Napoleon is said to have preferred lucky generals to clever ones.
If true, Emmanuel Macron, the centrist candidate in this year’s French presidential election, would have found an eminent position in the great man’s army. For what else could have propelled this political ingenue who has never held elected office, who lacks a party hinterland, and whose political experience amounts to a few troubled years as an appointed economy minister under failed President Hollande to the forefront of this campaign but luck?
More seriously, those cheering his rise in the polls against both divisive Marine Le Pen and compromised conservative Francois Fillon should examine whether his policy platform is in any way sufficient to reboot France’s troubled economy.
Many of the policies set out in his manifesto yesterday are superficially appealing, much like the man. He wants to sell down government stakes in French companies (but only in those firms where the French state does not hold a majority). He will cut corporation tax from 33.3 per cent to 25 per cent (in the UK it’s coming down to just 17 per cent). He intends to smooth out the vast differences between hugely generous public sector pensions and private sector ones (while keeping the pension age at a logic-defying 62). He will cut some state spending, and lay off some bureaucrats, while retaining the ridiculous 35 hour week.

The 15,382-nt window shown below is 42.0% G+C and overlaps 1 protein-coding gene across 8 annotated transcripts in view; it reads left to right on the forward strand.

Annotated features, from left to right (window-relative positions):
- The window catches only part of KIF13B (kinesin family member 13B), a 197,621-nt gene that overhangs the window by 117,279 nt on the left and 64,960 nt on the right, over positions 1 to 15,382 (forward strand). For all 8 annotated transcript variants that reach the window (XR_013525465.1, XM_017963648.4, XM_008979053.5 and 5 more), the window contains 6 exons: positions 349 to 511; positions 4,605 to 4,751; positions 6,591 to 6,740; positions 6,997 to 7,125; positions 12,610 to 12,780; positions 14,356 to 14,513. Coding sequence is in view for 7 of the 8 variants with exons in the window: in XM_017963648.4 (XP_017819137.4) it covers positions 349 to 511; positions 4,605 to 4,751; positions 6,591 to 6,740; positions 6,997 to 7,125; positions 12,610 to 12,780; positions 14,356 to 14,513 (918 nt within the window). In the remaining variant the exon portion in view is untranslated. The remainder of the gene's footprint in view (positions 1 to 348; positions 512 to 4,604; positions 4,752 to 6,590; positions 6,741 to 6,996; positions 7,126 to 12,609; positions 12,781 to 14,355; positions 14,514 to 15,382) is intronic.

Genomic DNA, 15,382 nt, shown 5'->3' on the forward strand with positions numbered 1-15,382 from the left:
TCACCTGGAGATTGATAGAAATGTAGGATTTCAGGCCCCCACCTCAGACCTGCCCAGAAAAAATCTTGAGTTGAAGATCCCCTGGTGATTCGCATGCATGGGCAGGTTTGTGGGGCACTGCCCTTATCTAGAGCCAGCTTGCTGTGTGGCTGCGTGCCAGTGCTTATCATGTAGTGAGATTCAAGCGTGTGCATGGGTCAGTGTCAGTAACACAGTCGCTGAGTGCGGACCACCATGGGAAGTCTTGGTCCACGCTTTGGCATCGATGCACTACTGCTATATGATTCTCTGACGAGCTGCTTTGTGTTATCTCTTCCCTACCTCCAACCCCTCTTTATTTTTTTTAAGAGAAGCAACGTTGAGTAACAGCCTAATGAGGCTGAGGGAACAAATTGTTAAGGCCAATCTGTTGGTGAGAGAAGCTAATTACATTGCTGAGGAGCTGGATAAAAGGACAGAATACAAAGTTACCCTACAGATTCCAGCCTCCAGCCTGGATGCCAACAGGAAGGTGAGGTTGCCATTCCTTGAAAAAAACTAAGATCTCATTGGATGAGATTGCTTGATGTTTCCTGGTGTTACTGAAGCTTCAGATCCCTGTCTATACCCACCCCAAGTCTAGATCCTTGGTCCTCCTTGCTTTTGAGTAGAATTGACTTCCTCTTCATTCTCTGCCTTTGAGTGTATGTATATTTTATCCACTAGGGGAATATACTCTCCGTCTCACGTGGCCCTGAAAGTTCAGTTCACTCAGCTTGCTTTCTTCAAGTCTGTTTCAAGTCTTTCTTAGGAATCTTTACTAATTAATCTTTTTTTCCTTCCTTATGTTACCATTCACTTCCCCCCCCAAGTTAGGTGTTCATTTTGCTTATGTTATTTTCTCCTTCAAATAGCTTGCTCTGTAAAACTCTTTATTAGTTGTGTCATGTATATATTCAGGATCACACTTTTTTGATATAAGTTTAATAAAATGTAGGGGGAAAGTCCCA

All of the above would be a reasonable programme for a country in good health, looking to marginally increase its competitiveness. France is not that. For all its politicians’ hatred of “Anglo-Saxon capitalism”, the country has struggled to grow by more than 1 per cent a year since the financial crisis. Unemployment is hovering around 10 per cent. Report after report predicts that France will sink down the list of the world’s top economies, the victim of savage relative underperformance versus its peers.
Le Pen’s hard left economic policies would obviously be even worse, but the real risk is that a President Macron (with what leading French liberal Gaspard Koenig describes as “a timid set of proposals”) would be yet another terrible disappointment for France, which increasingly looks unreformable. If Macron, with his interventionism, and his aversion to free market “shock therapy” and “British-style reforms from the eighties”, is unable to deliver on his promise to transform his country, in the next elections in 2022 Le Pen will be less an outside chance and more a sure bet for the presidency.